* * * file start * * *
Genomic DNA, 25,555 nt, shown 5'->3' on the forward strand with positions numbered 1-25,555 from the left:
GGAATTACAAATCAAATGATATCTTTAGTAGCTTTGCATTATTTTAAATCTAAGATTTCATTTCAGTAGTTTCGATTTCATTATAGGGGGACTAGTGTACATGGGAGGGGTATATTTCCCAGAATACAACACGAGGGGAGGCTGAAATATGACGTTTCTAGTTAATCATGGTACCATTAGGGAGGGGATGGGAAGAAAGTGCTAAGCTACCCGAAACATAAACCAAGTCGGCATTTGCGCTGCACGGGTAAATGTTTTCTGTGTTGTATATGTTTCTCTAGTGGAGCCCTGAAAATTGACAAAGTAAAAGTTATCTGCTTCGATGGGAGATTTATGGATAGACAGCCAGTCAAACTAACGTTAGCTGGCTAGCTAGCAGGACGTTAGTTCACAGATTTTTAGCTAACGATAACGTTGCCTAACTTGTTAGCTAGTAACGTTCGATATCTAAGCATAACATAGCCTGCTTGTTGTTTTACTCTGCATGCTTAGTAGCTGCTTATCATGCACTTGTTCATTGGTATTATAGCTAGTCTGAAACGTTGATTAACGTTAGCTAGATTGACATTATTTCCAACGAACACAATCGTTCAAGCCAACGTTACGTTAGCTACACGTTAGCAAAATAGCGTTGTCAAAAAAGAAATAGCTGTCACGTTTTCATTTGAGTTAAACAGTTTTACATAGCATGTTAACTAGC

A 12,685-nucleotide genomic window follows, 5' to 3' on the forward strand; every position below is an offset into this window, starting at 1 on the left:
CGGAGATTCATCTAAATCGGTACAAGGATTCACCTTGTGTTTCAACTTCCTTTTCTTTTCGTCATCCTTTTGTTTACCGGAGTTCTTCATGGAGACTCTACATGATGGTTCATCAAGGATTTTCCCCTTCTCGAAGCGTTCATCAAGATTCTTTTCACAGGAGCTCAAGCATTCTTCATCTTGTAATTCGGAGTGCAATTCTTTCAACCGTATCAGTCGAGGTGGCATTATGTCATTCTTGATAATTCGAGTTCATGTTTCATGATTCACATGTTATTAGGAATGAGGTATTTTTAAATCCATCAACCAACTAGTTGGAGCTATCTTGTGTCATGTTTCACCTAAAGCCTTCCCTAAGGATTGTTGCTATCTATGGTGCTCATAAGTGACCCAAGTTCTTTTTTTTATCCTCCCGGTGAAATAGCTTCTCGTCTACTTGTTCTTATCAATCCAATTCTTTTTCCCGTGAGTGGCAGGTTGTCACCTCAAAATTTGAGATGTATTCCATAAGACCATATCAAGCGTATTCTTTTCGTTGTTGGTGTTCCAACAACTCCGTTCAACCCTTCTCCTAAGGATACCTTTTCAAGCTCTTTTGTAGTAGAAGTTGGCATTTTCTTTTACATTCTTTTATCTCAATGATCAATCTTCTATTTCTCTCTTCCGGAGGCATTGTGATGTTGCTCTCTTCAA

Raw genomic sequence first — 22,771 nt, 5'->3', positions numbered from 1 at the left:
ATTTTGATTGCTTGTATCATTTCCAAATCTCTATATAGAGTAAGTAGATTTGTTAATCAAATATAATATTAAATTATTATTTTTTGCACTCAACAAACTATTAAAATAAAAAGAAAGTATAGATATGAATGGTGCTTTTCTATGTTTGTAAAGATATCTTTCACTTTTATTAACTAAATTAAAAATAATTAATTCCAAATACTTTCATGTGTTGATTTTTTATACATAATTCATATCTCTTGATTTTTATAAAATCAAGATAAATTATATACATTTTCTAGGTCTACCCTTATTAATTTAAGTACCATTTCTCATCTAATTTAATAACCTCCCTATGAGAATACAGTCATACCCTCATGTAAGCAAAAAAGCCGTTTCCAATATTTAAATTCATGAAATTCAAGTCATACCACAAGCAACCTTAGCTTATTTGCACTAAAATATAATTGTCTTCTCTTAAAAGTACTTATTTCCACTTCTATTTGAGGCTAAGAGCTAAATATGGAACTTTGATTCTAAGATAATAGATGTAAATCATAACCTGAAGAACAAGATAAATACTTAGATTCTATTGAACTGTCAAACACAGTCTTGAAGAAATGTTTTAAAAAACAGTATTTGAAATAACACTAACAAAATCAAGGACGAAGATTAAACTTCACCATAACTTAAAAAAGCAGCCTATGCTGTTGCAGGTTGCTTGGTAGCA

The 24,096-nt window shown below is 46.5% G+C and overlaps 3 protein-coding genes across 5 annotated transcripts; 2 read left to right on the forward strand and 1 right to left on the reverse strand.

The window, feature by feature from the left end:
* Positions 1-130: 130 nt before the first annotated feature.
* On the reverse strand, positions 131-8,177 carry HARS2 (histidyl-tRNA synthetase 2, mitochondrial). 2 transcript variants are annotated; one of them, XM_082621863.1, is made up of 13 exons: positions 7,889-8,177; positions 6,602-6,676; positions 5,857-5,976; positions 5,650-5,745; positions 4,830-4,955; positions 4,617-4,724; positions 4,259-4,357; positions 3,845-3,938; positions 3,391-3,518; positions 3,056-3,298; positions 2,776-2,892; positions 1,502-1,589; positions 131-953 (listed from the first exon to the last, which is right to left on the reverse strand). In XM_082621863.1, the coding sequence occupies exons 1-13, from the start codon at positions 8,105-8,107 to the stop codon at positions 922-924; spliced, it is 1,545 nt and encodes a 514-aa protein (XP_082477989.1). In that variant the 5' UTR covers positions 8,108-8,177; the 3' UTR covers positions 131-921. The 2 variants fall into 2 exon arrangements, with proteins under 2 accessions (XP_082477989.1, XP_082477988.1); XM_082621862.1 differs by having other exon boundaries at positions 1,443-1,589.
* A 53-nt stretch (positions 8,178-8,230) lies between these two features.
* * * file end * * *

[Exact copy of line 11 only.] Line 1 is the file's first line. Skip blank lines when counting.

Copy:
* A 53-nt stretch (positions 8,178-8,230) lies between these two features.